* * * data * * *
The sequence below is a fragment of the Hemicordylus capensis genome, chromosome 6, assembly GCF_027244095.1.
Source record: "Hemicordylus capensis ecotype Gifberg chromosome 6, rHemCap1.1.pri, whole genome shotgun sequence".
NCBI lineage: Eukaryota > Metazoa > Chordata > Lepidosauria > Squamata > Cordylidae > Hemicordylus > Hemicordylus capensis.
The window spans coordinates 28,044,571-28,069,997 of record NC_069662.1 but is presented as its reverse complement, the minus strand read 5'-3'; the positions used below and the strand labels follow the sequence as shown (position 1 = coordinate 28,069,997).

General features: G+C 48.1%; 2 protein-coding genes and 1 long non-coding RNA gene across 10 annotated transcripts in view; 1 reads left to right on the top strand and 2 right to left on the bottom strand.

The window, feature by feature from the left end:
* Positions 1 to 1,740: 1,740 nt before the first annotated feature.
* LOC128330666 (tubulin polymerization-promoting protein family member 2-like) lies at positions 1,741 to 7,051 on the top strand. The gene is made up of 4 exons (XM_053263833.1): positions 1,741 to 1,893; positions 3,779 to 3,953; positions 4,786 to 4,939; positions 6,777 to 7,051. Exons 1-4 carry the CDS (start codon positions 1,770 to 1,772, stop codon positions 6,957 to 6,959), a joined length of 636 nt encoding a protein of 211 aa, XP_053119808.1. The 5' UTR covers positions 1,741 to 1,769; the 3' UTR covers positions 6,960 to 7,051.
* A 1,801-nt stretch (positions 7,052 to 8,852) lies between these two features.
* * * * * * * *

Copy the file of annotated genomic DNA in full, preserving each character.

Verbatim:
The sequence below is a fragment of the Hemicordylus capensis genome, chromosome 6, assembly GCF_027244095.1.
Source record: "Hemicordylus capensis ecotype Gifberg chromosome 6, rHemCap1.1.pri, whole genome shotgun sequence".
NCBI lineage: Eukaryota > Metazoa > Chordata > Lepidosauria > Squamata > Cordylidae > Hemicordylus > Hemicordylus capensis.
The window spans coordinates 28,044,571-28,069,997 of record NC_069662.1 but is presented as its reverse complement, the minus strand read 5'-3'; the positions used below and the strand labels follow the sequence as shown (position 1 = coordinate 28,069,997).

General features: G+C 48.1%; 2 protein-coding genes and 1 long non-coding RNA gene across 10 annotated transcripts in view; 1 reads left to right on the top strand and 2 right to left on the bottom strand.

The window, feature by feature from the left end:
* Positions 1 to 1,740: 1,740 nt before the first annotated feature.
* LOC128330666 (tubulin polymerization-promoting protein family member 2-like) lies at positions 1,741 to 7,051 on the top strand. The gene is made up of 4 exons (XM_053263833.1): positions 1,741 to 1,893; positions 3,779 to 3,953; positions 4,786 to 4,939; positions 6,777 to 7,051. Exons 1-4 carry the CDS (start codon positions 1,770 to 1,772, stop codon positions 6,957 to 6,959), a joined length of 636 nt encoding a protein of 211 aa, XP_053119808.1. The 5' UTR covers positions 1,741 to 1,769; the 3' UTR covers positions 6,960 to 7,051.
* A 1,801-nt stretch (positions 7,052 to 8,852) lies between these two features.